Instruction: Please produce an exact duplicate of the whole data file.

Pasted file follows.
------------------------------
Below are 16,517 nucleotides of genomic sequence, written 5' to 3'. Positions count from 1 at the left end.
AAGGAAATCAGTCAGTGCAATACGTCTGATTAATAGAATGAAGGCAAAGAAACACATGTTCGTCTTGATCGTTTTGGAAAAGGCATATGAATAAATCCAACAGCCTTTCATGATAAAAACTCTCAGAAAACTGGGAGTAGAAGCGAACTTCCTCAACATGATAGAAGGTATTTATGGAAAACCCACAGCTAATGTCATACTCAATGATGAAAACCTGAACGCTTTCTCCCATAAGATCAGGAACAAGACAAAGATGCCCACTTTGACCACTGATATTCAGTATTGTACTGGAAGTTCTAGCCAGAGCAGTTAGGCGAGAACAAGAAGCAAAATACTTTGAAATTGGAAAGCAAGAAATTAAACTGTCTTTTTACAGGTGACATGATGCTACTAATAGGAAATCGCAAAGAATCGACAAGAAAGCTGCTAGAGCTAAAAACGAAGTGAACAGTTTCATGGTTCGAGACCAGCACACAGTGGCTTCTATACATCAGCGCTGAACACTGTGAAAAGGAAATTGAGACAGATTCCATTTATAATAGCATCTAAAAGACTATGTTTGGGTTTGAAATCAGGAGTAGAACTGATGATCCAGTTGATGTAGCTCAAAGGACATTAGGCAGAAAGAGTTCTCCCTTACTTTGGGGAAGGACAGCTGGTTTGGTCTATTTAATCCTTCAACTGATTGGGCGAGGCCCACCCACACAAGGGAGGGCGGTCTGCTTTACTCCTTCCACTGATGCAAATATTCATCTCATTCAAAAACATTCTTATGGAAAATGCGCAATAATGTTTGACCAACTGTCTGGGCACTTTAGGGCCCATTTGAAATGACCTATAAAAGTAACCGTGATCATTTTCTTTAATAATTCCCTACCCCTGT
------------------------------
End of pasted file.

Below are 16,517 nucleotides of genomic sequence, written 5' to 3'. Positions count from 1 at the left end.
AAGGAAATCAGTCAGTGCAATACGTCTGATTAATAGAATGAAGGCAAAGAAACACATGTTCGTCTTGATCGTTTTGGAAAAGGCATATGAATAAATCCAACAGCCTTTCATGATAAAAACTCTCAGAAAACTGGGAGTAGAAGCGAACTTCCTCAACATGATAGAAGGTATTTATGGAAAACCCACAGCTAATGTCATACTCAATGATGAAAACCTGAACGCTTTCTCCCATAAGATCAGGAACAAGACAAAGATGCCCACTTTGACCACTGATATTCAGTATTGTACTGGAAGTTCTAGCCAGAGCAGTTAGGCGAGAACAAGAAGCAAAATACTTTGAAATTGGAAAGCAAGAAATTAAACTGTCTTTTTACAGGTGACATGATGCTACTAATAGGAAATCGCAAAGAATCGACAAGAAAGCTGCTAGAGCTAAAAACGAAGTGAACAGTTTCATGGTTCGAGACCAGCACACAGTGGCTTCTATACATCAGCGCTGAACACTGTGAAAAGGAAATTGAGACAGATTCCATTTATAATAGCATCTAAAAGACTATGTTTGGGTTTGAAATCAGGAGTAGAACTGATGATCCAGTTGATGTAGCTCAAAGGACATTAGGCAGAAAGAGTTCTCCCTTACTTTGGGGAAGGACAGCTGGTTTGGTCTATTTAATCCTTCAACTGATTGGGCGAGGCCCACCCACACAAGGGAGGGCGGTCTGCTTTACTCCTTCCACTGATGCAAATATTCATCTCATTCAAAAACATTCTTATGGAAAATGCGCAATAATGTTTGACCAACTGTCTGGGCACTTTAGGGCCCATTTGAAATGACCTATAAAAGTAACCGTGATCATTTTCTTTAATAATTCCCTACCCCTGT